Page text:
Chief Executive Officer’s Letter
Focus & Strategy
According to the World Health Organization (WHO), the burden of brain and central nervous system (CNS) disorders constitutes 35% to 38% of the total burden of all diseases, compared to 12.7% for cancer and 11.8% for cardiovascular disease.
Today, most CNS diseases are poorly treated and pose significant unmet needs. Innovative therapeutic approaches are urgently needed. These include both symptomatic and disease-modifying pharmacological treatments with clear efficacy and a high safety margin. The reformulation and combination of existing treatments have generally resulted in minor incremental improvements in efficacy, safety, functional outcome and quality of life for patients.
In the 1980s, we began to see the emergence of biological neuro-psychiatry, with new tools for the diagnosis and treatment of CNS diseases. These included brain imaging, electrophysiology, neuroendocrinology and geno/phenotyping. The value of such tools has increased as it has become more evident that improved response rates to existing therapies among patients suffering from CNS disorders will require the identification of better defined target groups of patients based on biology and clinical characteristics.
The latest edition of the Diagnostic and Statistical Manual of Mental Disorders (DSM-5) states: “Scientific evidence now places many, if not most, disorders on a spectrum of closely related disorders that have shared symptoms.” DSM-5 describes the boundaries between disorders as “more porous than originally perceived.” Symptoms shared across these disorders are as diverse as cognitive impairment, insomnia, mood disorders, sexual dysfunction and anxiety.
This insight is fueling a growing awareness of the validity of biomarkers and symptom prevalence that help define groups of patients across multiple formally diagnosed CNS diseases who will respond to specific treatments. The implementation of symptomatic biomarkers in clinical practice is helping to usher in an era of personalized medicine for CNS diseases that incorporates improvements in diagnosis, dose selection, targeting and monitoring of symptomatological improvement and feedback to patients and treating physicians.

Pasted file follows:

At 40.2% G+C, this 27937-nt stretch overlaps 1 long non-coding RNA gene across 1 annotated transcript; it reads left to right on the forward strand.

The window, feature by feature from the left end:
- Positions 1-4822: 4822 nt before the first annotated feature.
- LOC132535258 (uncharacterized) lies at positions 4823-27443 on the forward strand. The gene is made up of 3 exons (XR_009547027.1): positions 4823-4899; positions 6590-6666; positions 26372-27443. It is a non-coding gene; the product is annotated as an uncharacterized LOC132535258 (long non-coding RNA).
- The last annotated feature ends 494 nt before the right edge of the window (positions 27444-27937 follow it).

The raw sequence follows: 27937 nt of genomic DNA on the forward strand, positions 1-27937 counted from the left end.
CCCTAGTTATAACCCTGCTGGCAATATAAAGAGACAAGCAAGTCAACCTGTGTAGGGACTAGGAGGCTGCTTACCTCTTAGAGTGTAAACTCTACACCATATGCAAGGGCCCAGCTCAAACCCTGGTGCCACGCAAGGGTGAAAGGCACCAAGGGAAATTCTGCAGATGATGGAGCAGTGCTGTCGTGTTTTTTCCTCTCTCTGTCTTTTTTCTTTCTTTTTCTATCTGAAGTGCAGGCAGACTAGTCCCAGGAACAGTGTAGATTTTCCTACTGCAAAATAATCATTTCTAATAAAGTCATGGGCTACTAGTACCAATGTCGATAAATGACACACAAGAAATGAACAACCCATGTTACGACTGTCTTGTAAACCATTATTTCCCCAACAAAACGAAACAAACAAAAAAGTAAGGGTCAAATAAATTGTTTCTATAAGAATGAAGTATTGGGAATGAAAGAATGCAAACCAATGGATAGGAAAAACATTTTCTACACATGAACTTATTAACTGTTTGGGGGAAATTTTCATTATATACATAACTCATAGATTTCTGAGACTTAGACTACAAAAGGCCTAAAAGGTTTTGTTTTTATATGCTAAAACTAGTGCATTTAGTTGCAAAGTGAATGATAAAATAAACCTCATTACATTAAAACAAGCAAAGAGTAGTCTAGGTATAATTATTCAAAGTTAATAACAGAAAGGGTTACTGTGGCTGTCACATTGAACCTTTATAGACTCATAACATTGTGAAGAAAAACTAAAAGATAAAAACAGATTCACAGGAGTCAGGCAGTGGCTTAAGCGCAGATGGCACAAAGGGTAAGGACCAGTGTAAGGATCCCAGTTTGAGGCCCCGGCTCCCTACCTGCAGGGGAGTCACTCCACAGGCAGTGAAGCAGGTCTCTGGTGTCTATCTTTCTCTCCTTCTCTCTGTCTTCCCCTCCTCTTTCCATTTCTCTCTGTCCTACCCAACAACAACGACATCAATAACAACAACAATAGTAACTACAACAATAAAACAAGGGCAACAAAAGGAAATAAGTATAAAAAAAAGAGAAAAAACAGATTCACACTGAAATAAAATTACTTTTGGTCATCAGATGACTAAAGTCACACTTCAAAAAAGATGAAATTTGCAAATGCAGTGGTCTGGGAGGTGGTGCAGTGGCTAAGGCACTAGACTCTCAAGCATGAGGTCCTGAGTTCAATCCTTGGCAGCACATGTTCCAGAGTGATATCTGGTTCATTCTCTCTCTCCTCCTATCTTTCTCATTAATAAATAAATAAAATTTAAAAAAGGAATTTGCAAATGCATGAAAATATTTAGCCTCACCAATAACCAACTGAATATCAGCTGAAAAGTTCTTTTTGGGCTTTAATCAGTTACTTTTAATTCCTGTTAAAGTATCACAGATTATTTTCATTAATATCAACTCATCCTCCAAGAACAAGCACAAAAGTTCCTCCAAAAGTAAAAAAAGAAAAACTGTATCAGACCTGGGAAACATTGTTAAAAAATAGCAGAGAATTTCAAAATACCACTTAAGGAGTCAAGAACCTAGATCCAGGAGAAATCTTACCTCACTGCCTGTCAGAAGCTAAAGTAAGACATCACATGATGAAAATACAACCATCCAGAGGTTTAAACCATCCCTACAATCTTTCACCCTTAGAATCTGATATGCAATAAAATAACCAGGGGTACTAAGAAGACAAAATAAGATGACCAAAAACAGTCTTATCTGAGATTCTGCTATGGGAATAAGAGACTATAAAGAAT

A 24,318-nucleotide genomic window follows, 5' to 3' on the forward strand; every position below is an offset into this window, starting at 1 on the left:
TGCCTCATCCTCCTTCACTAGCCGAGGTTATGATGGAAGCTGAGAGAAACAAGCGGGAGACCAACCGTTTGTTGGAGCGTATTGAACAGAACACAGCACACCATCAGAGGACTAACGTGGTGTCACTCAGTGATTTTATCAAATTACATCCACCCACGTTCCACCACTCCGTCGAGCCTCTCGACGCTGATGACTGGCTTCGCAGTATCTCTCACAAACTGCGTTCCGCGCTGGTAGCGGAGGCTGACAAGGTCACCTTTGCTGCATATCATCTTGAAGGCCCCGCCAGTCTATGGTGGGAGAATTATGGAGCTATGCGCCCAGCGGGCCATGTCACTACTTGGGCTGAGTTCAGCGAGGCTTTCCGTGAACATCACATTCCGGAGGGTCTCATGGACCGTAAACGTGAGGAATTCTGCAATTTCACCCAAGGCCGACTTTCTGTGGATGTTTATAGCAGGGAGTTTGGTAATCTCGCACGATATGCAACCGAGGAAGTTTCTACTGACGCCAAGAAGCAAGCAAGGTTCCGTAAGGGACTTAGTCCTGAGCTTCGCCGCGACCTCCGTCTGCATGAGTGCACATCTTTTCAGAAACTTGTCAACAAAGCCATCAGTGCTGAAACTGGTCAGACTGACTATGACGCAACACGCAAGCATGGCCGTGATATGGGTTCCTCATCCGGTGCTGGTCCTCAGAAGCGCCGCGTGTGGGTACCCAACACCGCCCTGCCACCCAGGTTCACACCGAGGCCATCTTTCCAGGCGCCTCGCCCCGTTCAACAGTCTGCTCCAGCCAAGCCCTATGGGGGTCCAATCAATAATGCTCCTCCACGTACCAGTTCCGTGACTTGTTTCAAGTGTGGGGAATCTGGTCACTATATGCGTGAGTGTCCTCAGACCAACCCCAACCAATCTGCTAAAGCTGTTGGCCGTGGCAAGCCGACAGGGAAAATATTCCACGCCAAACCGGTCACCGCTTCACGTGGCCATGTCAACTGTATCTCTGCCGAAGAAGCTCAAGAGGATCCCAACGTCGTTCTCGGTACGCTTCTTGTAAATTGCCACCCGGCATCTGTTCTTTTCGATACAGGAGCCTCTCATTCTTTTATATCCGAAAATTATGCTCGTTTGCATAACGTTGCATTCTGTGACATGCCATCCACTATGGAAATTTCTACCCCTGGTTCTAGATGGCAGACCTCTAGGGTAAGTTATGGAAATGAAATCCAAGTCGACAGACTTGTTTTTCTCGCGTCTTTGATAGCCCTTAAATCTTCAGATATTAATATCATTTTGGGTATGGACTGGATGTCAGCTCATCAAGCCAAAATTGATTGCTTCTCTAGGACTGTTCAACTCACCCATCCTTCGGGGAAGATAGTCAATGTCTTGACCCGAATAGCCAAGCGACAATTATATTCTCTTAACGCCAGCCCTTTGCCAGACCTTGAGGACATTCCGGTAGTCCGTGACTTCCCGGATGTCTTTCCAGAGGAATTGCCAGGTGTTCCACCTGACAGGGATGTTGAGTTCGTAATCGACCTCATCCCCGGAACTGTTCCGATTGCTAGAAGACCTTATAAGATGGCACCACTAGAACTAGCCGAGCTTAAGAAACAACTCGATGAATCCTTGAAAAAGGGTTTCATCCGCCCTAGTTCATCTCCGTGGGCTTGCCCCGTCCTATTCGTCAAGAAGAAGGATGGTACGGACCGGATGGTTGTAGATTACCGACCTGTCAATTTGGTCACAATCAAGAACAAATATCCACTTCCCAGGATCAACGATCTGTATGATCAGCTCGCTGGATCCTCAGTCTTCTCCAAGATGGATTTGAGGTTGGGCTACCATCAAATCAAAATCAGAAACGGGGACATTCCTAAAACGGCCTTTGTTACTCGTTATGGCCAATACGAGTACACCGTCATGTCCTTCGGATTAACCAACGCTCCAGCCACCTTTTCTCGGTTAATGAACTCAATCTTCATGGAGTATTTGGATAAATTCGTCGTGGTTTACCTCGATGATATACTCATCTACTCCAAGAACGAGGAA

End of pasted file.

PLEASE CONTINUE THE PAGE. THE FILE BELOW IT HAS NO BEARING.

What is Minerva’s role in this evolving landscape? Our mission is focused on developing new therapies for CNS diseases with extensive unmet medical needs. Toward that end, we are applying the knowledge and expertise our team has accumulated over more than 30 years working in both clinical facilities and on pre-clinical and clinical research projects. Our programs are designed to address the limited, short-term benefits and often debilitating side effects associated with current treatments.
We believe that the mechanisms of action at the heart of our product candidates are innovative and that we can best develop these candidates by decreasing the attrition rate and minimizing the risk of failure among treated patients. The selection of products with novel mechanisms must therefore be supported by subsequent rigorous screening of patients before they are enrolled in our trials. Both processes require insights into disease pathology, prevalent symptomologies, and unmet patient needs.
Our relationships with large, multi-national pharmaceutical companies, including Janssen Pharmaceutica NV, with whom we are developing seltorexant (MIN-202), and Mitsubishi Tanabe, from whom we have licensed rights to MIN-101 and MIN-117, help inform our long-term clinical development and regulatory activities. These partners possess highly relevant experience and a commitment to supporting the development of products in the CNS area.
We invite you to learn more about our products and how they are designed to treat our target diseases of schizophrenia, depression, insomnia and mood disorders, and Parkinson’s disease. Minerva is driven by the profound human impact, extensive demographic reach and serious financial burden of the diseases we are targeting. Our focus is clear: to address the debilitating and incapacitating unmet needs of millions of patients suffering from these diseases.
Remy Luthringer, PhD
Chief Executive Officer
Minerva is driven by the profound human impact, extensive demographic reach and serious financial burden of the diseases we are targeting. Our focus is clear: to address the debilitating and incapacitating unmet needs of millions of patients suffering from these diseases.